Ms Osborne has signed a House of Commons motion in support of the JustPay! campaign for Living Wages in the FTSE 100 and is now calling on constituents to ‘activate their money’ for Living Wages.
Sandra’s intervention comes in light of the fact that 3.5 million people in the UK earn less than £7 an hour whilst the chief executives of the UK’s largest companies earn an average of £4.2 million per year. FairPensions, who campaign for responsible investment, are asking members of the public to ‘put their mouths where their money is’ and lobby Britain’s banks and insurers on low pay at www.activateyourmoney.org.
With over half of poor children in this country living with at least one parent who works, campaigners believe that now is the time to act on low pay.
Sandra Osborne said: “I am really pleased to have taken action on Low Pay in my constituency and across the country. I would urge others to activate their money and take action on low pay.
“With CEOs in the FTSE 100 often earning more in a day than their lowest paid workers earn in a year, it is hard to maintain the argument that the Living Wage is unaffordable.
“Living wages make sense not only for the millions of people on poverty pay but also for businesses who would benefit from better staff retention and less absenteeism through illness.”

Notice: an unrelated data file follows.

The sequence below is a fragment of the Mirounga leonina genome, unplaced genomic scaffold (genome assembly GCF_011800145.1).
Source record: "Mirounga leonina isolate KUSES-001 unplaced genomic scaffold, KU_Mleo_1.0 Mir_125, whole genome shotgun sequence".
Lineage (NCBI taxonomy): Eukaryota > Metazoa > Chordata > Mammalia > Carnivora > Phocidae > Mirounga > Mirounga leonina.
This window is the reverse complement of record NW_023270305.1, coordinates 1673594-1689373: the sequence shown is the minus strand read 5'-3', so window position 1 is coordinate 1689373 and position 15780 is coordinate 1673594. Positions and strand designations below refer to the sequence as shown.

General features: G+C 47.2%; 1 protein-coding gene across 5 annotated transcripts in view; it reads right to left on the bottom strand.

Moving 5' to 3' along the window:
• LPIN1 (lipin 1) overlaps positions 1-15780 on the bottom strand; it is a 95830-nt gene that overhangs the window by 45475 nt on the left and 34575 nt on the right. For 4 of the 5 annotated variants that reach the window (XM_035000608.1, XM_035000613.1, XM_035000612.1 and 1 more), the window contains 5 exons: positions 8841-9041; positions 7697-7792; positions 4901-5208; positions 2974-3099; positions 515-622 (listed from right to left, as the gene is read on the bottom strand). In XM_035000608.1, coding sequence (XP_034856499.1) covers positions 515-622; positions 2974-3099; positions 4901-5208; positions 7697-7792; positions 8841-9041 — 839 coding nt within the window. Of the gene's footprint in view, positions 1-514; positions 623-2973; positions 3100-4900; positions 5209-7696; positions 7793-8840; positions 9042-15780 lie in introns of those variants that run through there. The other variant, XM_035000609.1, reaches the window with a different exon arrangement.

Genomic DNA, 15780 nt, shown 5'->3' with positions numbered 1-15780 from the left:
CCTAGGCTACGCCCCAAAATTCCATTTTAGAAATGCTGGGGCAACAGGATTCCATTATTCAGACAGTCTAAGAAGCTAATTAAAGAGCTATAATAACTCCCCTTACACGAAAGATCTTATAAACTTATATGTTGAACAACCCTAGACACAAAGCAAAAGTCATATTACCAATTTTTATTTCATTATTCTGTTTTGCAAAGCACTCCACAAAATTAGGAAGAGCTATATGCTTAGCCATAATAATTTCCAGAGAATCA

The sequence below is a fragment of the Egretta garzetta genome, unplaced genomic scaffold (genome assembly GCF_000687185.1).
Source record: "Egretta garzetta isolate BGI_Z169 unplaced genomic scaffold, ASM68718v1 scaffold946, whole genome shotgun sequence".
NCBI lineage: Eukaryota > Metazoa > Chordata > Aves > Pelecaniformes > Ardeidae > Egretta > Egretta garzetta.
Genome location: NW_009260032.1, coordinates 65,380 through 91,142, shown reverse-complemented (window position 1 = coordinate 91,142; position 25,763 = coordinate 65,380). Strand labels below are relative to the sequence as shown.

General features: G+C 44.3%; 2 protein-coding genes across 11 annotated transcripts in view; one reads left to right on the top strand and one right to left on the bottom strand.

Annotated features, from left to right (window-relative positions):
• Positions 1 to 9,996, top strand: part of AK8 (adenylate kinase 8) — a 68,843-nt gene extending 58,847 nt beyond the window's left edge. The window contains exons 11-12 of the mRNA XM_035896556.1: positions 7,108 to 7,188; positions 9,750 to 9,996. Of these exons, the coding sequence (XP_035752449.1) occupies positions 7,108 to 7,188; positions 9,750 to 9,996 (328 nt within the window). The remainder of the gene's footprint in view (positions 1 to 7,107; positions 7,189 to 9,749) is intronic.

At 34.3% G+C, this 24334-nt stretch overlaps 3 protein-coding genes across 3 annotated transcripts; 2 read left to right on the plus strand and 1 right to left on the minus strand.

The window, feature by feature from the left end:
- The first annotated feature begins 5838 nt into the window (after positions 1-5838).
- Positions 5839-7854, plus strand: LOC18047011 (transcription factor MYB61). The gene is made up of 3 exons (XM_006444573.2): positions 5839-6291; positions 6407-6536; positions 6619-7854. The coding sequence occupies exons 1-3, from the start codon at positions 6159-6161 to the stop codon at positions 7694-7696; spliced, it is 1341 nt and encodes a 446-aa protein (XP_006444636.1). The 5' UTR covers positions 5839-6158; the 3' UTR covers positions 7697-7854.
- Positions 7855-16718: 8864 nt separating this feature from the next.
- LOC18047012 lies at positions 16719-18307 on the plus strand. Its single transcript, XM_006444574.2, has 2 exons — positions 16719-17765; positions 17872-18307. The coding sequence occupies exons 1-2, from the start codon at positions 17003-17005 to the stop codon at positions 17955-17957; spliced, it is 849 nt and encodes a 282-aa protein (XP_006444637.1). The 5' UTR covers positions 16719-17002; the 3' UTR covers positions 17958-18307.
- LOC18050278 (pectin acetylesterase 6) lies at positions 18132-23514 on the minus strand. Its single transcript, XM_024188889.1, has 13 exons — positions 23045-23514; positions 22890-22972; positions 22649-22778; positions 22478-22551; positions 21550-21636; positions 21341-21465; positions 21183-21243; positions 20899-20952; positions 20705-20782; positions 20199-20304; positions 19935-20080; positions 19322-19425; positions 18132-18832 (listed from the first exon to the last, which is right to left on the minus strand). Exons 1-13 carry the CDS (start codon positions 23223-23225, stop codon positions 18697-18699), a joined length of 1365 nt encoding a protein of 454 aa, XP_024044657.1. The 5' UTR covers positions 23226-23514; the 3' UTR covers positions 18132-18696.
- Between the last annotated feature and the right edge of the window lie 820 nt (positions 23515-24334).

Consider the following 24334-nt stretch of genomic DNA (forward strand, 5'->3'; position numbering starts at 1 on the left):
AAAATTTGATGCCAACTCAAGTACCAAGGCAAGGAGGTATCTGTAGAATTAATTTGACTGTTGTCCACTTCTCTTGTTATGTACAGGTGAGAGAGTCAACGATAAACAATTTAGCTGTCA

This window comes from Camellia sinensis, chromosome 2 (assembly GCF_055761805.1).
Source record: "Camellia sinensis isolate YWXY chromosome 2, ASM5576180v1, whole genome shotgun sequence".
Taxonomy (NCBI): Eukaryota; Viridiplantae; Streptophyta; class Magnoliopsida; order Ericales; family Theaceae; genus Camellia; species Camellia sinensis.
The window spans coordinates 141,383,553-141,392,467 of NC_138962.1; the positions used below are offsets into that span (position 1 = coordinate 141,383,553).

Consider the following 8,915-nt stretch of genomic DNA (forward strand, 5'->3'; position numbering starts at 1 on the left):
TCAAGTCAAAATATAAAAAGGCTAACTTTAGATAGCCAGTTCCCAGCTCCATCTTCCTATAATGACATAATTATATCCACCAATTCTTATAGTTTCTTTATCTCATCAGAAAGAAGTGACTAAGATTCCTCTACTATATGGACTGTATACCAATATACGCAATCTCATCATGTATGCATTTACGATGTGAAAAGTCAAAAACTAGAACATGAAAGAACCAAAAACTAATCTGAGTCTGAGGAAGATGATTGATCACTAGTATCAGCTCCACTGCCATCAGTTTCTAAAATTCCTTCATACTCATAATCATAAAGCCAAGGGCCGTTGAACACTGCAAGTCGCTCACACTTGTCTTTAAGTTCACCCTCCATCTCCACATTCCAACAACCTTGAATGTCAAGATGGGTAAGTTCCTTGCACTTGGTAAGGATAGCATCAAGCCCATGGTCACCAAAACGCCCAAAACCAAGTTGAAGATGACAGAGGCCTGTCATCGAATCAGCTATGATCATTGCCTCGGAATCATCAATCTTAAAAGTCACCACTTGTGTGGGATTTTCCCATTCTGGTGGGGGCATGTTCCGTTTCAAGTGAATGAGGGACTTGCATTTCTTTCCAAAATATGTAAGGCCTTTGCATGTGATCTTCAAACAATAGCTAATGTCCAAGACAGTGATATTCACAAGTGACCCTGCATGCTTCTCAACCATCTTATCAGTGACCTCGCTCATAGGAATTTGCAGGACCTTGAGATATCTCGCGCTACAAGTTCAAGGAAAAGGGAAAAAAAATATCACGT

Catherine Howarth, Chief Executive of FairPensions said: “We applaud Sandra’s contribution to lifting families in Britain out of working poverty and hope to see more of Britain’s biggest companies paying the Living Wage very soon.”
“We’re especially pleased to see people mobilising their money and calling for Living Wages in the financial sector. The public are rightly concerned about high pay at the top but it’s time that we got equally exercised about the plight of those who clean their offices.”
A Living Wage is the minimum hourly wage required for housing, food and other basic needs for an individual and their family.
Within London it is set each year by the Mayor’s office and is currently £8.30. Loughborough University calculates a single rate for the rest of the country which is currently £7.20 per hour.
The National Minimum Wage, on which many people survive, is £5.93 per hour (rising to £6.08 in October).